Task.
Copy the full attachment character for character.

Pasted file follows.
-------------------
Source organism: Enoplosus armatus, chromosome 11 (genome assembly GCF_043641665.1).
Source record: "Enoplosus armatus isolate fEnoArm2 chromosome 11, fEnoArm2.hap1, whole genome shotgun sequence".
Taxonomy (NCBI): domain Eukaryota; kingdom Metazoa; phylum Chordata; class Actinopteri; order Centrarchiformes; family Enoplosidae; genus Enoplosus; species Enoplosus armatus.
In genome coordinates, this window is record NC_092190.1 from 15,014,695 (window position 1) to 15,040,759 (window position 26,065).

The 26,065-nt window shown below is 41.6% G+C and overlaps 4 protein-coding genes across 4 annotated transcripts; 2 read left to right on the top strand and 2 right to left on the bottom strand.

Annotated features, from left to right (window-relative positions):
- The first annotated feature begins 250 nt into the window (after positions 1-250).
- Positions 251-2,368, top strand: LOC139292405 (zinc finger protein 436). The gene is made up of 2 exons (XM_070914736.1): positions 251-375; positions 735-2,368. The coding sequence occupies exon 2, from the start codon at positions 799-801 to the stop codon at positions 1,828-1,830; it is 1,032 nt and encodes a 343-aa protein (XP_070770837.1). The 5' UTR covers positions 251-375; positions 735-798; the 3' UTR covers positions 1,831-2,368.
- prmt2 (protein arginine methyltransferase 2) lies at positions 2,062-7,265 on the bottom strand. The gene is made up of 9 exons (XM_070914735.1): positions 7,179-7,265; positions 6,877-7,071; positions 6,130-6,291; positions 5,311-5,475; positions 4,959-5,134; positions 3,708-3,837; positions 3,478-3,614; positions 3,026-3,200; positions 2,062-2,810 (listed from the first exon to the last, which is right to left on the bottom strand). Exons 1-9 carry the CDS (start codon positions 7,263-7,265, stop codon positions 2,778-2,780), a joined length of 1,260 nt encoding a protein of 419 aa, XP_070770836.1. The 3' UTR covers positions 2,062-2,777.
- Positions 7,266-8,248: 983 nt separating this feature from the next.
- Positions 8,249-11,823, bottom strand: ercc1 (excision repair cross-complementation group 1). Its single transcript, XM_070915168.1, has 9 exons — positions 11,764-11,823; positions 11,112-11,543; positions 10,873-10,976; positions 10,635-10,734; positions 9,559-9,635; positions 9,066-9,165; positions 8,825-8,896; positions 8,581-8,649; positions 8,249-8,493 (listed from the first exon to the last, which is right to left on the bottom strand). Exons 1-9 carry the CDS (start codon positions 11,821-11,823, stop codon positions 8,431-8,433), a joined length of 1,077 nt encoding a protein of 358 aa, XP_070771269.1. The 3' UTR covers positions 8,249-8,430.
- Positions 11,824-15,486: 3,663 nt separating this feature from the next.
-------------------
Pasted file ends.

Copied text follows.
Source organism: Enoplosus armatus, chromosome 11 (genome assembly GCF_043641665.1).
Source record: "Enoplosus armatus isolate fEnoArm2 chromosome 11, fEnoArm2.hap1, whole genome shotgun sequence".
Taxonomy (NCBI): domain Eukaryota; kingdom Metazoa; phylum Chordata; class Actinopteri; order Centrarchiformes; family Enoplosidae; genus Enoplosus; species Enoplosus armatus.
In genome coordinates, this window is record NC_092190.1 from 15,014,695 (window position 1) to 15,040,759 (window position 26,065).

The 26,065-nt window shown below is 41.6% G+C and overlaps 4 protein-coding genes across 4 annotated transcripts; 2 read left to right on the top strand and 2 right to left on the bottom strand.

Annotated features, from left to right (window-relative positions):
- The first annotated feature begins 250 nt into the window (after positions 1-250).
- Positions 251-2,368, top strand: LOC139292405 (zinc finger protein 436). The gene is made up of 2 exons (XM_070914736.1): positions 251-375; positions 735-2,368. The coding sequence occupies exon 2, from the start codon at positions 799-801 to the stop codon at positions 1,828-1,830; it is 1,032 nt and encodes a 343-aa protein (XP_070770837.1). The 5' UTR covers positions 251-375; positions 735-798; the 3' UTR covers positions 1,831-2,368.
- prmt2 (protein arginine methyltransferase 2) lies at positions 2,062-7,265 on the bottom strand. The gene is made up of 9 exons (XM_070914735.1): positions 7,179-7,265; positions 6,877-7,071; positions 6,130-6,291; positions 5,311-5,475; positions 4,959-5,134; positions 3,708-3,837; positions 3,478-3,614; positions 3,026-3,200; positions 2,062-2,810 (listed from the first exon to the last, which is right to left on the bottom strand). Exons 1-9 carry the CDS (start codon positions 7,263-7,265, stop codon positions 2,778-2,780), a joined length of 1,260 nt encoding a protein of 419 aa, XP_070770836.1. The 3' UTR covers positions 2,062-2,777.
- Positions 7,266-8,248: 983 nt separating this feature from the next.
- Positions 8,249-11,823, bottom strand: ercc1 (excision repair cross-complementation group 1). Its single transcript, XM_070915168.1, has 9 exons — positions 11,764-11,823; positions 11,112-11,543; positions 10,873-10,976; positions 10,635-10,734; positions 9,559-9,635; positions 9,066-9,165; positions 8,825-8,896; positions 8,581-8,649; positions 8,249-8,493 (listed from the first exon to the last, which is right to left on the bottom strand). Exons 1-9 carry the CDS (start codon positions 11,821-11,823, stop codon positions 8,431-8,433), a joined length of 1,077 nt encoding a protein of 358 aa, XP_070771269.1. The 3' UTR covers positions 8,249-8,430.
- Positions 11,824-15,486: 3,663 nt separating this feature from the next.